Lily felt confused again, but under the warm, reassuring gaze of her grandson, she nodded. Daniel smiled again, his brown eyes were gleaming.

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Casey sighed sadly as she read again through the old newspaper her grandmother had stashed away into the living room cupboard months ago. The article described the event that broke their family apart. Nana’s disease had only gotten progressively worse since that day. Nowadays, Lily could not remember her own name, and had lost the ability to read and write a long time before that. The doctor was surprised that dementia had set in as rapidly and as early as it did, as if an outside factor was accelerating the deterioration of Lily’s health. But the disease was what it was, and he stressed repeatedly that the only way to keep her feeling safe and validated was to play along with her delusions and memory lapses.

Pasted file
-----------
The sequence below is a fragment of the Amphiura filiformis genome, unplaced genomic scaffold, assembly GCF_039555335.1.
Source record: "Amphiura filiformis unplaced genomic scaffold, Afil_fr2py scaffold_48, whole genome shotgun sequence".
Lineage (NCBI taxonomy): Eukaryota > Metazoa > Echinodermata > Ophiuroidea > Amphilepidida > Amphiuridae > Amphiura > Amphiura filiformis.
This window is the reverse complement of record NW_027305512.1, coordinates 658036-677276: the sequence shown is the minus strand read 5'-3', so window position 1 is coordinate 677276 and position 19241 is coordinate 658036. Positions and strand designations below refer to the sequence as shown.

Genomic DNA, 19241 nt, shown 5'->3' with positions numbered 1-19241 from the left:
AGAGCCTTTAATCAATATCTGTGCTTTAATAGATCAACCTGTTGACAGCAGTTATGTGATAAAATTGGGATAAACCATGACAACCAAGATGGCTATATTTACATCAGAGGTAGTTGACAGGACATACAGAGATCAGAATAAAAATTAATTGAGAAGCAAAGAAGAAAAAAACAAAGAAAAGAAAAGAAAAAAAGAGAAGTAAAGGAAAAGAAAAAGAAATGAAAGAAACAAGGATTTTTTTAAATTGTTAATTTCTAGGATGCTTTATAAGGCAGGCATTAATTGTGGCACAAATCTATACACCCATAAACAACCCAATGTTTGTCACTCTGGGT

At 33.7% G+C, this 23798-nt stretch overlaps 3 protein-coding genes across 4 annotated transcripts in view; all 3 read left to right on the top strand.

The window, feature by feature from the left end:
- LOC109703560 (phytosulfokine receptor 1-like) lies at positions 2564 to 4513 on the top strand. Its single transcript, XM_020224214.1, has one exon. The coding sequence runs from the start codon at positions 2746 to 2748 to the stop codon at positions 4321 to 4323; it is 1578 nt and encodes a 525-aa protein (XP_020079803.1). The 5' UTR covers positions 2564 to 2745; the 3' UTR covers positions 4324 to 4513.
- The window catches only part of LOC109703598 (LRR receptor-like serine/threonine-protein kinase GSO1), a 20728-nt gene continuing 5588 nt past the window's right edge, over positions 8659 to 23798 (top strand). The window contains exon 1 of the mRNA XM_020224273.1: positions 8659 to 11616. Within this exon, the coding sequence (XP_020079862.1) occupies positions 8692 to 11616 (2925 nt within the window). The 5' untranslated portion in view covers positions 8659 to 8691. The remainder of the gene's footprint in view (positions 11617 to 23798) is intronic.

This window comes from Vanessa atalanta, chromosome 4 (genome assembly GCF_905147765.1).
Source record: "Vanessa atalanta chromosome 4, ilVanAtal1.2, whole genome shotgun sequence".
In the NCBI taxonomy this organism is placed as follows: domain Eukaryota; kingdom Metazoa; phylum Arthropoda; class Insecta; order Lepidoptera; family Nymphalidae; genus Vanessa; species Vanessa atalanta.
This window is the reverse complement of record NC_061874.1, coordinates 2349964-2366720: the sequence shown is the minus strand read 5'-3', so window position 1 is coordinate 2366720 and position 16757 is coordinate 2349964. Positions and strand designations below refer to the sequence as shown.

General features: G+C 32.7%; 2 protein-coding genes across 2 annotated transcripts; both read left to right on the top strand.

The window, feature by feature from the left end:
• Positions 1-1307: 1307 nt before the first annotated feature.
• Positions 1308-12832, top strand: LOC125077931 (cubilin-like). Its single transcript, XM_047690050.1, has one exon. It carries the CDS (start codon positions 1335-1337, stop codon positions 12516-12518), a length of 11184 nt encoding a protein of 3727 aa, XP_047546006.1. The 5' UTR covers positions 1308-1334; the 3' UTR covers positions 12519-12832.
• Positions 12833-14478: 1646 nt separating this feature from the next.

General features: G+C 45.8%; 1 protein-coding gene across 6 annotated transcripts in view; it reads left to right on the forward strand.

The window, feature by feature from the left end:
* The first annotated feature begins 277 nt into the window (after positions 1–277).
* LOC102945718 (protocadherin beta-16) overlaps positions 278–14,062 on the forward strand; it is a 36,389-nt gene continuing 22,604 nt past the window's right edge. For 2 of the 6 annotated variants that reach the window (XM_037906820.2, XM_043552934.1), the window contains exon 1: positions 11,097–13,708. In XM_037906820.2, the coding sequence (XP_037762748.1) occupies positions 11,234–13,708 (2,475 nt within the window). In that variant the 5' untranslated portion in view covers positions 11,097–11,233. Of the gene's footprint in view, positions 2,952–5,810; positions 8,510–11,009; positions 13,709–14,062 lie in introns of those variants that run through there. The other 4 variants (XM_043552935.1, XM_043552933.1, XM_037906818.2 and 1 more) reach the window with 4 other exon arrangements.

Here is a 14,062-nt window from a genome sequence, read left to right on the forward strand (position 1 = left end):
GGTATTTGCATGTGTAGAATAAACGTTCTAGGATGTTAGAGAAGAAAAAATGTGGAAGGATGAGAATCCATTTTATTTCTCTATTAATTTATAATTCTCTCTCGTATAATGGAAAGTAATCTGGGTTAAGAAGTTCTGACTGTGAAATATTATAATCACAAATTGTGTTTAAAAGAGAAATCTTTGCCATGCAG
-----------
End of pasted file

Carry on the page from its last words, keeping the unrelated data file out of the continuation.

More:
However, one thing Lily always remembered, whether by name or by photograph, were her grandchildren. For Casey, this thought was accompanied by a great feeling of guilt. The reason Casey entered the pharmaceutical industry was wholly because of her grandmother. However, by the time she began to show early symptoms of Alzheimer’s disease, Casey was already halfway through her business degree, and she hoped that she could at least exert some kind of influence on the industry from an upper management level. It took little time for her to realize that it was not going to be like that, and she slowly became a colder, more distant person to everyone. Yesterday she visited Lily for the first time in months, and felt deeply ashamed that she didn’t manage to show any emotion or warmth in return for the joy and excitement that her grandmother had shown her.